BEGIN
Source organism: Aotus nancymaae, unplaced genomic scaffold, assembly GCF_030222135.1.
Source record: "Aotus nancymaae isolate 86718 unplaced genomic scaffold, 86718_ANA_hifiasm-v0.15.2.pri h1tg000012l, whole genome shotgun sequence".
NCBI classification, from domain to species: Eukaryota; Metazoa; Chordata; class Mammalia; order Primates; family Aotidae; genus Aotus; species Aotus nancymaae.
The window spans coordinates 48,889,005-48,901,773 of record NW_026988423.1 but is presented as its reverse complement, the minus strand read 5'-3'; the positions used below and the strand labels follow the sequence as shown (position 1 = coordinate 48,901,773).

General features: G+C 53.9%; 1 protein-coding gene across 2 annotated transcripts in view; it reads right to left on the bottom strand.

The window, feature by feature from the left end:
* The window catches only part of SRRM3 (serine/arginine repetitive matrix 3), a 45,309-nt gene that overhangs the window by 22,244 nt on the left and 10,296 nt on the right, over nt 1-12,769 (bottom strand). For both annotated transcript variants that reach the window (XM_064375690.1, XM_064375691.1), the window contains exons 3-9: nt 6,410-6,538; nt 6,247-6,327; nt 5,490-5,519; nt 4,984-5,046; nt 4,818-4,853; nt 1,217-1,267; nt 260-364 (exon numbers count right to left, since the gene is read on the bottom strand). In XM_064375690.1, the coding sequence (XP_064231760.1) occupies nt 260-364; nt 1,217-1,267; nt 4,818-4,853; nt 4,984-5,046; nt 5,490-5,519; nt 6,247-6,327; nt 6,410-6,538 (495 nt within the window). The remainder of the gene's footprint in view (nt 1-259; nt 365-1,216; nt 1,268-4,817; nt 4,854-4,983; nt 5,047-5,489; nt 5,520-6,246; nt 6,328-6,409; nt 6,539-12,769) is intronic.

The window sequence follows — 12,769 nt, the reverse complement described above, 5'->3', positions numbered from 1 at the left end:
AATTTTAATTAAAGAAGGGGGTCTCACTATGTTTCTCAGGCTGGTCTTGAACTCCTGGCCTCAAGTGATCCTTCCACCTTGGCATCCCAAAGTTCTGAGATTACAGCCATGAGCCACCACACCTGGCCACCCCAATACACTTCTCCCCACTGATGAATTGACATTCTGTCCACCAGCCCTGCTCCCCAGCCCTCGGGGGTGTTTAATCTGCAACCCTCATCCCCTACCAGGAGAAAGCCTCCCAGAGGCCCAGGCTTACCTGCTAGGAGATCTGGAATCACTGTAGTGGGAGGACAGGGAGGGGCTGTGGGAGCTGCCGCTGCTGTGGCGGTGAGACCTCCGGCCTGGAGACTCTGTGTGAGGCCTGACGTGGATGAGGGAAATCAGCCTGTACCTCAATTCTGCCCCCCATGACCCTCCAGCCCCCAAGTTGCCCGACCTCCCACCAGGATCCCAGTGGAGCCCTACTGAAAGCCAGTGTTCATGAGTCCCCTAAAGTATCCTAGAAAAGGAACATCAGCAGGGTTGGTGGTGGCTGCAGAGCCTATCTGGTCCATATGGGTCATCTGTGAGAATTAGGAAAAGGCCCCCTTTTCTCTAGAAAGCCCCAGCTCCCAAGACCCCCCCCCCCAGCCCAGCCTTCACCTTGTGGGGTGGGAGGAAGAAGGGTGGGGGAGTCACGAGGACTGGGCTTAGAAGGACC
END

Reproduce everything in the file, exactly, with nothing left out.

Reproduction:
Source organism: Aotus nancymaae, unplaced genomic scaffold, assembly GCF_030222135.1.
Source record: "Aotus nancymaae isolate 86718 unplaced genomic scaffold, 86718_ANA_hifiasm-v0.15.2.pri h1tg000012l, whole genome shotgun sequence".
NCBI classification, from domain to species: Eukaryota; Metazoa; Chordata; class Mammalia; order Primates; family Aotidae; genus Aotus; species Aotus nancymaae.
The window spans coordinates 48,889,005-48,901,773 of record NW_026988423.1 but is presented as its reverse complement, the minus strand read 5'-3'; the positions used below and the strand labels follow the sequence as shown (position 1 = coordinate 48,901,773).

General features: G+C 53.9%; 1 protein-coding gene across 2 annotated transcripts in view; it reads right to left on the bottom strand.

The window, feature by feature from the left end:
* The window catches only part of SRRM3 (serine/arginine repetitive matrix 3), a 45,309-nt gene that overhangs the window by 22,244 nt on the left and 10,296 nt on the right, over nt 1-12,769 (bottom strand). For both annotated transcript variants that reach the window (XM_064375690.1, XM_064375691.1), the window contains exons 3-9: nt 6,410-6,538; nt 6,247-6,327; nt 5,490-5,519; nt 4,984-5,046; nt 4,818-4,853; nt 1,217-1,267; nt 260-364 (exon numbers count right to left, since the gene is read on the bottom strand). In XM_064375690.1, the coding sequence (XP_064231760.1) occupies nt 260-364; nt 1,217-1,267; nt 4,818-4,853; nt 4,984-5,046; nt 5,490-5,519; nt 6,247-6,327; nt 6,410-6,538 (495 nt within the window). The remainder of the gene's footprint in view (nt 1-259; nt 365-1,216; nt 1,268-4,817; nt 4,854-4,983; nt 5,047-5,489; nt 5,520-6,246; nt 6,328-6,409; nt 6,539-12,769) is intronic.

The window sequence follows — 12,769 nt, the reverse complement described above, 5'->3', positions numbered from 1 at the left end:
AATTTTAATTAAAGAAGGGGGTCTCACTATGTTTCTCAGGCTGGTCTTGAACTCCTGGCCTCAAGTGATCCTTCCACCTTGGCATCCCAAAGTTCTGAGATTACAGCCATGAGCCACCACACCTGGCCACCCCAATACACTTCTCCCCACTGATGAATTGACATTCTGTCCACCAGCCCTGCTCCCCAGCCCTCGGGGGTGTTTAATCTGCAACCCTCATCCCCTACCAGGAGAAAGCCTCCCAGAGGCCCAGGCTTACCTGCTAGGAGATCTGGAATCACTGTAGTGGGAGGACAGGGAGGGGCTGTGGGAGCTGCCGCTGCTGTGGCGGTGAGACCTCCGGCCTGGAGACTCTGTGTGAGGCCTGACGTGGATGAGGGAAATCAGCCTGTACCTCAATTCTGCCCCCCATGACCCTCCAGCCCCCAAGTTGCCCGACCTCCCACCAGGATCCCAGTGGAGCCCTACTGAAAGCCAGTGTTCATGAGTCCCCTAAAGTATCCTAGAAAAGGAACATCAGCAGGGTTGGTGGTGGCTGCAGAGCCTATCTGGTCCATATGGGTCATCTGTGAGAATTAGGAAAAGGCCCCCTTTTCTCTAGAAAGCCCCAGCTCCCAAGACCCCCCCCCCCAGCCCAGCCTTCACCTTGTGGGGTGGGAGGAAGAAGGGTGGGGGAGTCACGAGGACTGGGCTTAGAAGGACC